Soren Kierkegaard draws a sharp line between the worldly sphere and the divine sphere. A genius and an apostle may say the identical words, but the content and the meaning of their messages are very different. The core of the difference lies in authority. Central to Christianity is its paradoxical nature. It need not make sense, and it need not prove its correctness. Thus we need no knowledge in the traditional sense in order to have faith. We do not need arguments, or facts, or even reasons. “Genius is appreciated purely aesthetically according to the measure of its content, and its specific weight; an apostle is who he is through having divine authority… It is not by evaluating the content of the doctrine aesthetically or intellectually that I should or could reach the result… I have not got to listen to St. Paul because he has divine authority. ” To base your belief on facts, intellectual or aesthetic, would thus be the basest form of blasphemy. “To ask whether a king is a genius – with the intent, if such were the case, of obeying him, is in reality lese-majeste; for the question conceals a doubt whether one intends to submit to authority. ” Surely God, who is the king of kings, and has eternal power, not just temporal power, Kierkegaard reasons, should not be asked for reasons. “To ask whether Christ is profound is blasphemy, and is an attempt (whether conscious or not) to destroy Him surreptitiously; for the question conceals a doubt concerning His authority, and his attempt to weigh him up is impertinent in its directness. ” Indeed, though a sentence has the same words, it means something different if it came from a genius or an apostle. If a man discovered the identical message of an apostle and said it, Kierkegaard argues, it would not be the same. We evaluate the worlds of the poet and the king differently even if they are identical. One has authority one does not. In fact, he argues, if Christ answered the question “Is there eternal life?” by “there is eternal life. ” this would be a statement of fact, and not profound at all. Whereas if Plato were to say the same thing, his statement would be enormously profound, since he has no authority. Similarly, if Plato were to say it, we would expect and demands proofs, whereas if Christ said it a person of faith would need neither. But this division between knowledge and faith, though it is convincing, does not answer the question of how one acquires faith. How can a rational man believe if there can be no proof. For “how can an Apostle prove that he has authority? If he could prove it physically then he would not be an Apostle. He has no other proof than his own statement. That has to be so; for otherwise the believers relationship to him would be direct instead of being paradoxical. ” More vexing than how a rational man can believe, within the framework of Kierkegaard’s logic, is how a rational man begins to believe. It cannot be through proof. It is not through God’s brute physical power (as it is with a king). The answer in this line of argument lies within the paradox of God’s authority. It cannot be answered, it transcends the rational.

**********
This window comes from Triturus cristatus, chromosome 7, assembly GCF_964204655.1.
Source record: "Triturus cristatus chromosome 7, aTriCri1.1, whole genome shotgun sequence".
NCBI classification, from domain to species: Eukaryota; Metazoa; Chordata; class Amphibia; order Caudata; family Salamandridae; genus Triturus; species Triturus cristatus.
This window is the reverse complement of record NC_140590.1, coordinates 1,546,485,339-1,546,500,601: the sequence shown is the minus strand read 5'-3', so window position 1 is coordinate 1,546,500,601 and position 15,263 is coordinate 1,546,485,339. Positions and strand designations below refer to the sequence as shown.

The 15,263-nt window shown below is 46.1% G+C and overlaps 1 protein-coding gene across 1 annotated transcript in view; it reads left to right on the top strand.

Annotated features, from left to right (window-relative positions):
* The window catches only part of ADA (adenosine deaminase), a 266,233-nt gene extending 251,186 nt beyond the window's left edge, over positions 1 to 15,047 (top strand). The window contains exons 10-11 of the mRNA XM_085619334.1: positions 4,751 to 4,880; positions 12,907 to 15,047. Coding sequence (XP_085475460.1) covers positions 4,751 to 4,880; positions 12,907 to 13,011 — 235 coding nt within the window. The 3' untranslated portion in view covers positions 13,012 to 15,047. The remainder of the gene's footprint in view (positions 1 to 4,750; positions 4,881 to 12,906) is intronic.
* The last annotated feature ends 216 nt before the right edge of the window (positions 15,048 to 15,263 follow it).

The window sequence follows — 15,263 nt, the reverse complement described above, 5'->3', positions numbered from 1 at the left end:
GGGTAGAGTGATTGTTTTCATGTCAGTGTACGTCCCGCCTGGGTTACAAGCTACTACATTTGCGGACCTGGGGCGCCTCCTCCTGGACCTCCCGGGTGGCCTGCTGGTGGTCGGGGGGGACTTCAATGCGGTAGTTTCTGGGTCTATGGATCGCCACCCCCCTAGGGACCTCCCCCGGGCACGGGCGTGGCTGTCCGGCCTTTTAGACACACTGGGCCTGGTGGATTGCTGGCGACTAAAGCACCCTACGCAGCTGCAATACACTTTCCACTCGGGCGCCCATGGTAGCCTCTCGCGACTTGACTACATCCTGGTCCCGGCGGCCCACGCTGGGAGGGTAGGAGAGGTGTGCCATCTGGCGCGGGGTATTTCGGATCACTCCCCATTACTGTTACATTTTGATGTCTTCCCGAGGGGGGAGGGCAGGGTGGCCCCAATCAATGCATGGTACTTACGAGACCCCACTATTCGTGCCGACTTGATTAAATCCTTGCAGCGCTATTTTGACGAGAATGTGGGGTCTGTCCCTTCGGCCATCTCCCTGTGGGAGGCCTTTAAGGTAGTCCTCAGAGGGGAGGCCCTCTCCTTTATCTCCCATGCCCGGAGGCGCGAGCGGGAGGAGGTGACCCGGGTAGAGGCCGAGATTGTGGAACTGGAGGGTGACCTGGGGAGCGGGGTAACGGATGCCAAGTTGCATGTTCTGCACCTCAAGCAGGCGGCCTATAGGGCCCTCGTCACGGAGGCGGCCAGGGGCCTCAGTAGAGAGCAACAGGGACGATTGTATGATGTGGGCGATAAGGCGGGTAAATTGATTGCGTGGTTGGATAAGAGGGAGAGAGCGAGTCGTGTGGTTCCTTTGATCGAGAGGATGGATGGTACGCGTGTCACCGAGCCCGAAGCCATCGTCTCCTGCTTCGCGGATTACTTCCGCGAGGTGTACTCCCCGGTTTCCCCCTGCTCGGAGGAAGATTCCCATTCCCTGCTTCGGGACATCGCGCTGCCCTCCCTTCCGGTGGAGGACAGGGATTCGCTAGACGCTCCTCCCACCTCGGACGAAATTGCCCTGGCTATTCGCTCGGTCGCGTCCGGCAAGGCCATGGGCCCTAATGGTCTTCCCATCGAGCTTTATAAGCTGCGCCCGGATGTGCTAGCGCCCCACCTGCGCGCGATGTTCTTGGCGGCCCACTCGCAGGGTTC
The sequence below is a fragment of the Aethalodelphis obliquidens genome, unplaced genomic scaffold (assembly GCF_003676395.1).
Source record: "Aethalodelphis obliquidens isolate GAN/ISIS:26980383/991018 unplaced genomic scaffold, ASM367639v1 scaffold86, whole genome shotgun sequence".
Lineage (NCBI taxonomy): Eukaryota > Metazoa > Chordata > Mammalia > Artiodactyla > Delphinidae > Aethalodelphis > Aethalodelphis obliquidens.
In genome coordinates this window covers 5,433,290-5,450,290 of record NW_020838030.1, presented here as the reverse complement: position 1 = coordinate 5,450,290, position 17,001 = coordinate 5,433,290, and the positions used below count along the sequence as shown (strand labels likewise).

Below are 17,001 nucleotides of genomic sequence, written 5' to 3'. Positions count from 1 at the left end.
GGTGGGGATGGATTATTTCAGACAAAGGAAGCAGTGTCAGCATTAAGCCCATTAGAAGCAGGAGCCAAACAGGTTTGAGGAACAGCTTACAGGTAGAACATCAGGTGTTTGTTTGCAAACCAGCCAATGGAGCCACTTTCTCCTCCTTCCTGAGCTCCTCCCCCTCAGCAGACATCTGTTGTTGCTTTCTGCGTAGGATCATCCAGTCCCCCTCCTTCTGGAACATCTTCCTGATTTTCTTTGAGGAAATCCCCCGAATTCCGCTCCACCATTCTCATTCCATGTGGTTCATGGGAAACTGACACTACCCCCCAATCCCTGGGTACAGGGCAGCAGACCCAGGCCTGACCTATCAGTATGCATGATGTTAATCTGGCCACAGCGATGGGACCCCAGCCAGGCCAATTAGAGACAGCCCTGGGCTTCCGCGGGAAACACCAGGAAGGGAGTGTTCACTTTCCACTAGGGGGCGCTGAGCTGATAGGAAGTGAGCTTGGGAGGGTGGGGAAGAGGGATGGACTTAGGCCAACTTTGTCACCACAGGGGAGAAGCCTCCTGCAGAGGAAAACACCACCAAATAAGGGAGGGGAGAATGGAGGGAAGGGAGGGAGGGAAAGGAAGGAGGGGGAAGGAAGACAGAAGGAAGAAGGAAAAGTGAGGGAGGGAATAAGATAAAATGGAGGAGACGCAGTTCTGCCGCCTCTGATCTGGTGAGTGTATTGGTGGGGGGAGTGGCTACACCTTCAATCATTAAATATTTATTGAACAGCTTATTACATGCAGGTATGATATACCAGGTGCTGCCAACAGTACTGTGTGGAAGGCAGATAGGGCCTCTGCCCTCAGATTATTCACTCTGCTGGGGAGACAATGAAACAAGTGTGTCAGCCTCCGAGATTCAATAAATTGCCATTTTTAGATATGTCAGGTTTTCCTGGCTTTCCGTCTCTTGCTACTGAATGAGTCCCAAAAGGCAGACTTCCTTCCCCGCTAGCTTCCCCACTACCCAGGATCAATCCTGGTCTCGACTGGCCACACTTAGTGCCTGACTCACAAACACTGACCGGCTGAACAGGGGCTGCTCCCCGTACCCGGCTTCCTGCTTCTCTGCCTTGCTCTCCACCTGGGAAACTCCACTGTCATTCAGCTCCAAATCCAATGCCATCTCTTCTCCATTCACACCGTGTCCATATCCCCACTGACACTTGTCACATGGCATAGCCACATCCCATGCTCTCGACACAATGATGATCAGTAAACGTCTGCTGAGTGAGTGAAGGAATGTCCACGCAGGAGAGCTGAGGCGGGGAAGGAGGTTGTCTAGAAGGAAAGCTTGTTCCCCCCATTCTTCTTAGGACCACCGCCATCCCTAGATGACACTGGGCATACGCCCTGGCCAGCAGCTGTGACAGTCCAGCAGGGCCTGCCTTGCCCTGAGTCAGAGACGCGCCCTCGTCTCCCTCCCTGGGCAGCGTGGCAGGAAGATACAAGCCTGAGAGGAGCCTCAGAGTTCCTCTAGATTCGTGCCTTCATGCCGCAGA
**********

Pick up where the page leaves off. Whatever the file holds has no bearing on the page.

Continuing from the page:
The scholars here acknowledge that the final leap of faith to faith is not through knowledge alone. But they disagree on the appropriate relationship between faith and knowledge. They place at least some importance on scriptural knowledge (though Kierkegaard would not call it knowledge). The authors generally agree that divine knowledge is impossible. But on the subject of worldly knowledge, there is fierce disagreement. Augustine believes it misleads, Donne thinks it is a necessary but insufficient possession, and Kierkegaard, perhaps most convincingly, dismisses it as not pertinent to paradox-religion. Aelred believe that man should understand and love his fellow man to reach God, while Kierkegaard believed that mankind should be scorned. Bonhoffer believed that a Christian sometimes ought to interfere with politics of the world and gave his life to that end, while St. Francis believed in generally accepting the world as it was and contemplating God alone. Ultimately no clear answer emerges as to the proper relationship between faith and knowledge. Yet though the authors all disagree how they got there, all of them have faith. All remain Christians despite their differences. Perhaps there is no correct relationship, and each person, as each author did, must find their own path. Perhaps while attempting to understand this conundrum we ought to remember: “Vanity, vanity, all is vanity. And that which is crooked cannot be made straight, and that which is lacking cannot be counted. ”
About the Author
While an undergraduate student at Harvard University, Phineas Upham was the Editor-in-Chief of the Harvard Review of Philosophy. He graduated from the Wharton School of the University of Pennsylvania and currently works as an investor in New York City and San Francisco. Visit his website at PhineasUpham.com.